This Blog Has Moved!

My blog has moved. Check out my new blog at

Your Ad Here

Friday, October 10, 2008

Warren Buffet and the Discounted Cashflow Paradox

Someone was Googling "why does warren buffett discount cash flow at the risk free rate". The answer is that, as a large financial institution, Berkshire Hathaway borrows money at the risk-free interest rate. An insurance contract has an implied interest rate at which you borrow money. For example, suppose that Berkshire Hathaway sells $1B of hurricane insurance for $100M, and there's a 1 in 10 chance of a hurricane. Superficially, this is not profitable. However, the premium of $100M is collected before the payment of $1B is made. Effectively, Berkshire Hathaway is borrowing money at a 0% interest rate.

The interest rate implied by an insurance contract will always be less than the Fed Funds Rate. Otherwise, Berkshire Hathaway would be better off borrowing from the Federal Reserve instead of writing insurance.

Therefore, it is correct to discount cashflow at the Fed Funds Rate. Berkshire Hathaway is borrowing at less than the Fed Funds Rate and investing in tangible assets.

Warren Buffet has discussed the "discounted cashflow paradox" in one of his annual meetings. The correct answer to the "discounted cashflow paradox" is that the long-term value of a dollar is zero. If you lend money at the Fed Funds Rate, then your purchasing power is eroded by inflation faster than you are credited with interest.


Anonymous said...

Why would anybody lend at the Fed Funds rate of 0% so a third party can invest at 20%, when the lender can invest at 20% himself? Just invest at whatever the third party would have invested in. If I'm gonna lend to some third party, I want at least the return on that investment as interest, otherwise I can just make that investment myself. But the third party can't pay more than the return (where's it gonna come from?). So that means the interest rate must equal the return on investment.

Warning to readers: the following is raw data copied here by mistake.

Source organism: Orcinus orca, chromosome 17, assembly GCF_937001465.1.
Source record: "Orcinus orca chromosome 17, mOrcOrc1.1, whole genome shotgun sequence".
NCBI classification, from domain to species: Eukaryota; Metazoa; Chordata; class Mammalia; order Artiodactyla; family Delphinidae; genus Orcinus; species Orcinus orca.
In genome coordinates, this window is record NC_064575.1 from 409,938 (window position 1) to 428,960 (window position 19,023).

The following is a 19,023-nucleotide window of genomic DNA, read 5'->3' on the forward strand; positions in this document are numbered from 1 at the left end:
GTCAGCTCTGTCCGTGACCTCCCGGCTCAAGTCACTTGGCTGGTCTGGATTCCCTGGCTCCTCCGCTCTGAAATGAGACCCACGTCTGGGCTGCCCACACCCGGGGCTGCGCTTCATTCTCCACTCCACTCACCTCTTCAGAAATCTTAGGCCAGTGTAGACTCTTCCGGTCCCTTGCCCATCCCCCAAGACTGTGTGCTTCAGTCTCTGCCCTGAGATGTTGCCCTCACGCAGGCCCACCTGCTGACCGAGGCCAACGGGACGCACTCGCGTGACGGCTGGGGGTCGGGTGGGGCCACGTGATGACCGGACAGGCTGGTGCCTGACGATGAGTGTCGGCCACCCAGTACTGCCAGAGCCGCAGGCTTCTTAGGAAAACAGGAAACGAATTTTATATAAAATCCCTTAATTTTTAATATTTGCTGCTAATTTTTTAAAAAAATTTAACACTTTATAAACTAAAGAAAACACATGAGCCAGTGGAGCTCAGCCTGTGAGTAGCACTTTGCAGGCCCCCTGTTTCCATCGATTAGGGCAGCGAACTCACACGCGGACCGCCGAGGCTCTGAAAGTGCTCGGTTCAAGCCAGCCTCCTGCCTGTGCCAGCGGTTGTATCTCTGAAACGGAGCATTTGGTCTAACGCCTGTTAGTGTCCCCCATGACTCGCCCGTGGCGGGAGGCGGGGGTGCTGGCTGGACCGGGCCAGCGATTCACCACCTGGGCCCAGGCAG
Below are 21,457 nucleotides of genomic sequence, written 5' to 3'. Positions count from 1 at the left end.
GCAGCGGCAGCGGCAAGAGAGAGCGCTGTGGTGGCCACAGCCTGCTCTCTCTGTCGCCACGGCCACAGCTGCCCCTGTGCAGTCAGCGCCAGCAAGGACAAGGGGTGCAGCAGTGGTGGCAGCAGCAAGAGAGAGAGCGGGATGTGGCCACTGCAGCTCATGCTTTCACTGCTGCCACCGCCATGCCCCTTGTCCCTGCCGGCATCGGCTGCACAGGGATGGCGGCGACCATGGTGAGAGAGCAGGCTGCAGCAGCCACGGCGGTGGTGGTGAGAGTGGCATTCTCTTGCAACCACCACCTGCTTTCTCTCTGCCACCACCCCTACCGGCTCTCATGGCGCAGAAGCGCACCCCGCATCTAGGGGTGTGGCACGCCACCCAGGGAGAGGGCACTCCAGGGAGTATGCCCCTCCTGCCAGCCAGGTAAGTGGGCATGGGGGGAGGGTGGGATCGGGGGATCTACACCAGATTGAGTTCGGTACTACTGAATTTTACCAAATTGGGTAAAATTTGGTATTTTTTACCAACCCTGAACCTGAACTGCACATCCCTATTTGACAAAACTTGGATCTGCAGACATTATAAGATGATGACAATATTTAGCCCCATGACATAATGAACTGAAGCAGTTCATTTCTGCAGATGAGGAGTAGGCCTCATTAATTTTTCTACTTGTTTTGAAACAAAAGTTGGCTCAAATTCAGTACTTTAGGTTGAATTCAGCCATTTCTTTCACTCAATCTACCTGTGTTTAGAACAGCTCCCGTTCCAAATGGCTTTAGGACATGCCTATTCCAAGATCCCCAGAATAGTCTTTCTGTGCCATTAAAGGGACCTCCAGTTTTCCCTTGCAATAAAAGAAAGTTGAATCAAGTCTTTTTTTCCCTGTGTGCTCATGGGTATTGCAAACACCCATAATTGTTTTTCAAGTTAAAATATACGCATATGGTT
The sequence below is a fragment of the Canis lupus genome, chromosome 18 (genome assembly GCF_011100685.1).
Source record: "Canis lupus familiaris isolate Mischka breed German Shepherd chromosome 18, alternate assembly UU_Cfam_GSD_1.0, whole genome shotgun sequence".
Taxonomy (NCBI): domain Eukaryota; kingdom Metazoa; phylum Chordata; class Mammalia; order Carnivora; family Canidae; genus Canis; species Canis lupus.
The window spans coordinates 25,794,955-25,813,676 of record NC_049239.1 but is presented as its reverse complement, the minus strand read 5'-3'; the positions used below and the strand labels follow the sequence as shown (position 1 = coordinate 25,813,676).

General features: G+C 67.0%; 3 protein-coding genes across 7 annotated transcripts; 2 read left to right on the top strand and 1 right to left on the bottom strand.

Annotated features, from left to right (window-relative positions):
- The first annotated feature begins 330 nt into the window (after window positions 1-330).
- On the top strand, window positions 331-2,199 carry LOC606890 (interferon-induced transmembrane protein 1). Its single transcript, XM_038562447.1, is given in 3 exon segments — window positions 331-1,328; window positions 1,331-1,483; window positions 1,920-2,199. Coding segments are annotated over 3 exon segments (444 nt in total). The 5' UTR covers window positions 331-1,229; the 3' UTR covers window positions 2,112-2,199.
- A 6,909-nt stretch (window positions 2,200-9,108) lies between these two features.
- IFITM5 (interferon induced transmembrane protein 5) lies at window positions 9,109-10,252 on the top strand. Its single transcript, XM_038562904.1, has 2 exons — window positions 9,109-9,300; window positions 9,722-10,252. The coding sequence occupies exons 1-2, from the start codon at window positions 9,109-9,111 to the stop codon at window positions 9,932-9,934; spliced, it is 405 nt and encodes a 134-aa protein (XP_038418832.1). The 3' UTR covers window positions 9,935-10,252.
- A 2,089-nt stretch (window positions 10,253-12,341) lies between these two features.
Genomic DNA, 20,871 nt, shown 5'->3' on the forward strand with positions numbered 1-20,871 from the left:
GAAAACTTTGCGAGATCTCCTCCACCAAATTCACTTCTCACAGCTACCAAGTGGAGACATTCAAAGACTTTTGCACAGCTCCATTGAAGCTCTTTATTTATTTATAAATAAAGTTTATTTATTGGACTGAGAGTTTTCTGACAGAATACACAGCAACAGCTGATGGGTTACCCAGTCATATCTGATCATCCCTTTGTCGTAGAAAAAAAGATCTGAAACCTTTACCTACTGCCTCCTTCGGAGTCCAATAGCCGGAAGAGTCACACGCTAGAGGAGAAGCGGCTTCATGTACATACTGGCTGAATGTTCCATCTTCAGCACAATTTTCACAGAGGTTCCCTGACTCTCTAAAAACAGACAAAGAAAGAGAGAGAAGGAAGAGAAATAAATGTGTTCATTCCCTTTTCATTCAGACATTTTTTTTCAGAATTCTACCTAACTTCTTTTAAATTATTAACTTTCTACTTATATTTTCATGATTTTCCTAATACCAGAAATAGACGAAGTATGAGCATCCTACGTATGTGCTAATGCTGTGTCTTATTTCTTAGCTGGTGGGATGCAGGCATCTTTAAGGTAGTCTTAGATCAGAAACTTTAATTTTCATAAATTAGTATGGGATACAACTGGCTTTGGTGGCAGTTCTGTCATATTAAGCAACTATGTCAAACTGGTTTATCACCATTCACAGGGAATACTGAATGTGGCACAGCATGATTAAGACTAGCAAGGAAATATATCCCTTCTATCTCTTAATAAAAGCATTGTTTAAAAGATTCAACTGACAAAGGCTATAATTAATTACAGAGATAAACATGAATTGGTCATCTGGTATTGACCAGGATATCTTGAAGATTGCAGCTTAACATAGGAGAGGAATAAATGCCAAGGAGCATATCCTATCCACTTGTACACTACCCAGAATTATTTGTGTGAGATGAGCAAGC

Anonymous said...

There is no paradox in a free market. There is no such thing as a "risk free rate" in a free market. Borrowing at the "risk free rate" is the same thing as borrowing a printing press (which has an INFINITE VALUE). The "risk free rate" is the price of paper and ink over time.

Of course there's an infinite value in borrowing at 0% and investing at 10% (if you do that for an infinite period of time)! But if you borrow at 10% and invest at 10%, that has a finite value. And if you borrow at 20% and invest at 10%, that has 0 value (if I borrow $1000 to start a business and I owe $1200 in a year but my business is only worth $1100, I just lost $100!).

The discount rate MUST BE the return on capital to get a finite value!

The infinite value is the infinite amount of everyone else's goods and services stolen by inflation. It means you can profit by leveraging OTHER PEOPLE'S money without giving them the full return! And WITHOUT THEIR PERMISSION!

If the interest rate is the return on capital, there is no way to profit from other people's money. And there shouldn't be. It means your business can only grow by providing USEFUL GOODS AND SERVICES.

This Blog Has Moved!

My blog has moved. Check out my new blog at